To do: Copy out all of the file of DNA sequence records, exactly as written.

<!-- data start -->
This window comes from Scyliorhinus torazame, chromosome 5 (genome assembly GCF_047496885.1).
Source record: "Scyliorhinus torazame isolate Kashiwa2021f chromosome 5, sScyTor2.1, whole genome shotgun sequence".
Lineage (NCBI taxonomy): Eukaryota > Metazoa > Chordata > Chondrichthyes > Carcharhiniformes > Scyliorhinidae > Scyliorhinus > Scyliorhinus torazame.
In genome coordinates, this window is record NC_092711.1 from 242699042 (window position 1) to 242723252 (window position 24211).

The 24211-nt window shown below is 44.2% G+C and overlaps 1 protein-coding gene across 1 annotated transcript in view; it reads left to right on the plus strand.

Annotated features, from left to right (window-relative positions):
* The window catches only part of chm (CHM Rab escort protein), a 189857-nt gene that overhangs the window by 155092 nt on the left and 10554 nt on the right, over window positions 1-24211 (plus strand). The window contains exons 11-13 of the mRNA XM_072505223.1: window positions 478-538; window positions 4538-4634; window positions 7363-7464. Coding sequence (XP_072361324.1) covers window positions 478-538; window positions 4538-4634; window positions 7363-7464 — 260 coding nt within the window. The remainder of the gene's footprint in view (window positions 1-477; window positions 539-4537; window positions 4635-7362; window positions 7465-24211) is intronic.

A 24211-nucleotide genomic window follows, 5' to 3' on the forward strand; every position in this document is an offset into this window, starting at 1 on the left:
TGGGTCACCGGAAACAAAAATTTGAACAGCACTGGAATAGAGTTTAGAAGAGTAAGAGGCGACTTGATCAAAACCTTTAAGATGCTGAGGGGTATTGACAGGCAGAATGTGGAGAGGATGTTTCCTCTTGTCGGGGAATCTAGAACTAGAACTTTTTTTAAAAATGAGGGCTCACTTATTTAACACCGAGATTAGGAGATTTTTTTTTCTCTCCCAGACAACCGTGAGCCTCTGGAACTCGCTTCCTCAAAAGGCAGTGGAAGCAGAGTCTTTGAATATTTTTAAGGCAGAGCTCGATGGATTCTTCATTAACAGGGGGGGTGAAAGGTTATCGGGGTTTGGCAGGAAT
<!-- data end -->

This window comes from Scyliorhinus torazame, chromosome 5 (genome assembly GCF_047496885.1).
Source record: "Scyliorhinus torazame isolate Kashiwa2021f chromosome 5, sScyTor2.1, whole genome shotgun sequence".
Lineage (NCBI taxonomy): Eukaryota > Metazoa > Chordata > Chondrichthyes > Carcharhiniformes > Scyliorhinidae > Scyliorhinus > Scyliorhinus torazame.
In genome coordinates, this window is record NC_092711.1 from 242699042 (window position 1) to 242723252 (window position 24211).

The 24211-nt window shown below is 44.2% G+C and overlaps 1 protein-coding gene across 1 annotated transcript in view; it reads left to right on the plus strand.

Annotated features, from left to right (window-relative positions):
* The window catches only part of chm (CHM Rab escort protein), a 189857-nt gene that overhangs the window by 155092 nt on the left and 10554 nt on the right, over window positions 1-24211 (plus strand). The window contains exons 11-13 of the mRNA XM_072505223.1: window positions 478-538; window positions 4538-4634; window positions 7363-7464. Coding sequence (XP_072361324.1) covers window positions 478-538; window positions 4538-4634; window positions 7363-7464 — 260 coding nt within the window. The remainder of the gene's footprint in view (window positions 1-477; window positions 539-4537; window positions 4635-7362; window positions 7465-24211) is intronic.

A 24211-nucleotide genomic window follows, 5' to 3' on the forward strand; every position in this document is an offset into this window, starting at 1 on the left:
TGGGTCACCGGAAACAAAAATTTGAACAGCACTGGAATAGAGTTTAGAAGAGTAAGAGGCGACTTGATCAAAACCTTTAAGATGCTGAGGGGTATTGACAGGCAGAATGTGGAGAGGATGTTTCCTCTTGTCGGGGAATCTAGAACTAGAACTTTTTTTAAAAATGAGGGCTCACTTATTTAACACCGAGATTAGGAGATTTTTTTTTCTCTCCCAGACAACCGTGAGCCTCTGGAACTCGCTTCCTCAAAAGGCAGTGGAAGCAGAGTCTTTGAATATTTTTAAGGCAGAGCTCGATGGATTCTTCATTAACAGGGGGGGTGAAAGGTTATCGGGGTTTGGCAGGAAT